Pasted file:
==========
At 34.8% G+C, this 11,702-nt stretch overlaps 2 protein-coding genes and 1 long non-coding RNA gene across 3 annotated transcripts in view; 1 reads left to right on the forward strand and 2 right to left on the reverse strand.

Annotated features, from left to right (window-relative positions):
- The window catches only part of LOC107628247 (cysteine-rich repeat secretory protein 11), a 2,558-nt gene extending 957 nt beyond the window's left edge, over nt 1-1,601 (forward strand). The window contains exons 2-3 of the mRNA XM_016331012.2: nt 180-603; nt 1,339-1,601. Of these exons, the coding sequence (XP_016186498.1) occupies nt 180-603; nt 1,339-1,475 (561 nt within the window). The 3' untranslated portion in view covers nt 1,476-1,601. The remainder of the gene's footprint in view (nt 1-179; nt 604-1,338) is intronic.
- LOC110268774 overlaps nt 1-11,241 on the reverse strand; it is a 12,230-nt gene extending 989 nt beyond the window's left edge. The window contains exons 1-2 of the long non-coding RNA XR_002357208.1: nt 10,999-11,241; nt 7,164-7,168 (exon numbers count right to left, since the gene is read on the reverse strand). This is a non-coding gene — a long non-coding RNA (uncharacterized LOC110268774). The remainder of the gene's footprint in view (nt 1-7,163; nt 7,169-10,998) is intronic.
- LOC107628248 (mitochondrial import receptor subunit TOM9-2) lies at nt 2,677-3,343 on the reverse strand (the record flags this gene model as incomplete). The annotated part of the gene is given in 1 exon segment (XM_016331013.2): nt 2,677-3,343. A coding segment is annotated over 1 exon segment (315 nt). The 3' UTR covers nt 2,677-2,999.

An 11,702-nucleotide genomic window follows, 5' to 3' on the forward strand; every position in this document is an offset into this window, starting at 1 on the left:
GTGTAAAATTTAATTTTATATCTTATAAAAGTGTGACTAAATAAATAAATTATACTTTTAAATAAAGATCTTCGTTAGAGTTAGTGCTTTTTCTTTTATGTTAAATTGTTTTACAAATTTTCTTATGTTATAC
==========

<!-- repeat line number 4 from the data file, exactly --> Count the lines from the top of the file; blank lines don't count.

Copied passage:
- LOC110268774 overlaps nt 1-11,241 on the reverse strand; it is a 12,230-nt gene extending 989 nt beyond the window's left edge. The window contains exons 1-2 of the long non-coding RNA XR_002357208.1: nt 10,999-11,241; nt 7,164-7,168 (exon numbers count right to left, since the gene is read on the reverse strand). This is a non-coding gene — a long non-coding RNA (uncharacterized LOC110268774). The remainder of the gene's footprint in view (nt 1-7,163; nt 7,169-10,998) is intronic.